Iran to cut power to legal miners en bloc from July
The Iranian government has said it will cut off supply to all licensed block reward miners in the country from July. The move is in anticipation of an electricity deficit as the country approaches the peak summer season.
In an interview with the Islamic Republic of Iran Public Radio (IRIB), Iranian Energy Ministry spokesman Mostafa Rajabi Mashhadi said that Iran had already recorded record electricity consumption. . Consumption forecasts in the coming weeks highlight the need to limit the supply of electricity.
“Last week, the country’s electricity consumption recorded an all-time high of 62,500 megawatts (MW) during peak consumption, which is a significant figure. According to forecasts, this week’s consumption need will exceed 63,000 MW, which means that we have to limit the supply of electricity,” he said.
He added that all 118 registered block reward mining complexes in the country must suspend their connection to the network. Mashhadi is the director of the Iran Grid Management Company (also called Tavanir) and spokesperson for the Ministry of Energy.
Iran implemented a similar directive last December as the peak winter season approached, leading to an increase in household electricity demand. Iran is struggling to invest in improving its power generation due to the international sanctions it faces.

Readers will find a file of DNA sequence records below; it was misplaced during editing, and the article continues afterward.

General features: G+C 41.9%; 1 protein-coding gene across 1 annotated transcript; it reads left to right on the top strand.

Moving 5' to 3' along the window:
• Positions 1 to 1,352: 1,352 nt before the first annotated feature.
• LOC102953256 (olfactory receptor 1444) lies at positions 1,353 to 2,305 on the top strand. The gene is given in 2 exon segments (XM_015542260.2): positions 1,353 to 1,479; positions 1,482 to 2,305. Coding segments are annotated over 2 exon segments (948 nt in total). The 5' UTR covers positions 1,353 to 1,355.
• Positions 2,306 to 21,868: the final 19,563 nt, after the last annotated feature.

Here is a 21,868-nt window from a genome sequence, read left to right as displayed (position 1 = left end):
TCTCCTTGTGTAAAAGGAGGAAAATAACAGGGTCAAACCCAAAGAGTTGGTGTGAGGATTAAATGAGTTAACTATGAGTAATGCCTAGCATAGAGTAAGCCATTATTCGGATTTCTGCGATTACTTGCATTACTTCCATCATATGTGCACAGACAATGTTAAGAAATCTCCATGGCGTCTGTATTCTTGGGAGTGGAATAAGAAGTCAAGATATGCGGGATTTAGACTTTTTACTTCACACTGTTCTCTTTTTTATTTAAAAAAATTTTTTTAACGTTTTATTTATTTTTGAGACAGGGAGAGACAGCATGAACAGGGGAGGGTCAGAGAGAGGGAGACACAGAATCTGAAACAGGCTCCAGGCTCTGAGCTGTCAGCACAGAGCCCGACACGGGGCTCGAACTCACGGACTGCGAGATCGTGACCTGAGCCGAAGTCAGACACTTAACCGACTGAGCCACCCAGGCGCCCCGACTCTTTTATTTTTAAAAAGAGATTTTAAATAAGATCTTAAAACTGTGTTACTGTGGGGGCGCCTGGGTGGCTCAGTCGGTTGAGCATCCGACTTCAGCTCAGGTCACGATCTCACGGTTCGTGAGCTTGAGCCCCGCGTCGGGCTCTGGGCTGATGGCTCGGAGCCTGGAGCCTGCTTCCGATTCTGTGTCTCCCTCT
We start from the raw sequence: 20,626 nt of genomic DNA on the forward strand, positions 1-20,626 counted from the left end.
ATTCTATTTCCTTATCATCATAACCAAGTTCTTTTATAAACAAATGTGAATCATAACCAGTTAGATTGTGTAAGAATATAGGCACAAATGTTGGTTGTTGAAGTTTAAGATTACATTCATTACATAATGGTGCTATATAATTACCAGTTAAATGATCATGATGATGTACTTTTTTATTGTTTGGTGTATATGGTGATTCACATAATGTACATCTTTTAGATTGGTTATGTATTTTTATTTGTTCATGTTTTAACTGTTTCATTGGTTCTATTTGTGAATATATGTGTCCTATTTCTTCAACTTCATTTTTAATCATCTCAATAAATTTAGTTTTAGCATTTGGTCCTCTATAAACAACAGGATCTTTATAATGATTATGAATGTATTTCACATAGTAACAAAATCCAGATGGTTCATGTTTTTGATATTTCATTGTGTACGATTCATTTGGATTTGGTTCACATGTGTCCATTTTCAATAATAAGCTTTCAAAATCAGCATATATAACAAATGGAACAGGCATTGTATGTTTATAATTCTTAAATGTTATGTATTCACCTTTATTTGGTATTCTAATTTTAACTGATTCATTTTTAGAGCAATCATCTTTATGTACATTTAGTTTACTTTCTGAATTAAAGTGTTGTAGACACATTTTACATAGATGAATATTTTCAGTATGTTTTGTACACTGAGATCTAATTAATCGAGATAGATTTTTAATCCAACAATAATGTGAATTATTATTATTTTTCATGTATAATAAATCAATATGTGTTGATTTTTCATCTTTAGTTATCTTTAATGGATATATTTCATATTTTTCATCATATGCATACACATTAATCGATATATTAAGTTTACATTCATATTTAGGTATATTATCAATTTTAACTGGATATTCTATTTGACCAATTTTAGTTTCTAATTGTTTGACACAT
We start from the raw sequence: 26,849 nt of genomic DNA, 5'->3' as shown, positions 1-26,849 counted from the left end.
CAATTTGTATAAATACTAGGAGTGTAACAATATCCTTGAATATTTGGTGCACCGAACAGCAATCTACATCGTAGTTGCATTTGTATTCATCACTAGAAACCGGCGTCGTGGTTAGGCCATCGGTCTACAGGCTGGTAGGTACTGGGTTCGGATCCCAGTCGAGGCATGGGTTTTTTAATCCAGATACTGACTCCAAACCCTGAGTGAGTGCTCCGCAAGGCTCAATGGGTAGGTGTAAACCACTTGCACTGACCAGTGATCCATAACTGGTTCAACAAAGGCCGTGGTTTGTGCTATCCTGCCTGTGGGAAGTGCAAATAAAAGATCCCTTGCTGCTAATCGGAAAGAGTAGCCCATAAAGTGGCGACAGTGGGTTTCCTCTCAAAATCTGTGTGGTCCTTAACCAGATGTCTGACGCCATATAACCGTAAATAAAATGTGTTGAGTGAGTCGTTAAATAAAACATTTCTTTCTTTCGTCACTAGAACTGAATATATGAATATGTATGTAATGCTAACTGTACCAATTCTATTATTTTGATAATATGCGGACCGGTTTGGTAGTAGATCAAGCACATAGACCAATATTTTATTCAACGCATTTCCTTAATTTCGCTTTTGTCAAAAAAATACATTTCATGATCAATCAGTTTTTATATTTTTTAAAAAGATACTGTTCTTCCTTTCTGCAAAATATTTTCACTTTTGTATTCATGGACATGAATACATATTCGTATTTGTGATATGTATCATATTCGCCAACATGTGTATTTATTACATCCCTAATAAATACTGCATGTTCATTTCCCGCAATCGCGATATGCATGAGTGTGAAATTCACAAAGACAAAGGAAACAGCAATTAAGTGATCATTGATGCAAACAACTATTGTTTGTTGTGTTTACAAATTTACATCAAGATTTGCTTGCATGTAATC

Iran Faces Challenges From Illegal Block Reward Miners
Due to its heavily subsidized electricity tariff, Iran remains an attractive location for block reward miners. The Middle Eastern country currently accounts for 0.12% of the Bitcoin network’s hash rate, according to data from the Cambridge Center for Alternative Finance.
Cheap electricity in Iran has also attracted illegal miners who use subsidized electricity without proper registration. Iran Power Generation Distribution and Transmission has proposed imposing new penalties on these illegal miners.
The proposal includes exorbitant fines, jail time, revocation of business license and confiscation of assets. The applicable fines must be multiplied by a minimum of three and a maximum of five. The country is also offering a $1,000 bounty for exposing illegal bulk reward mining operations.
All of Iran’s efforts to curb illegal block-reward mining operations have led to the shutdown of more than 7,000 such rigs since 2020, according to a count by Business Insider. It is estimated that these illegal mining operations consumed more than 645 MW of electricity, an amount equal to the annual consumption of three regions of the country.
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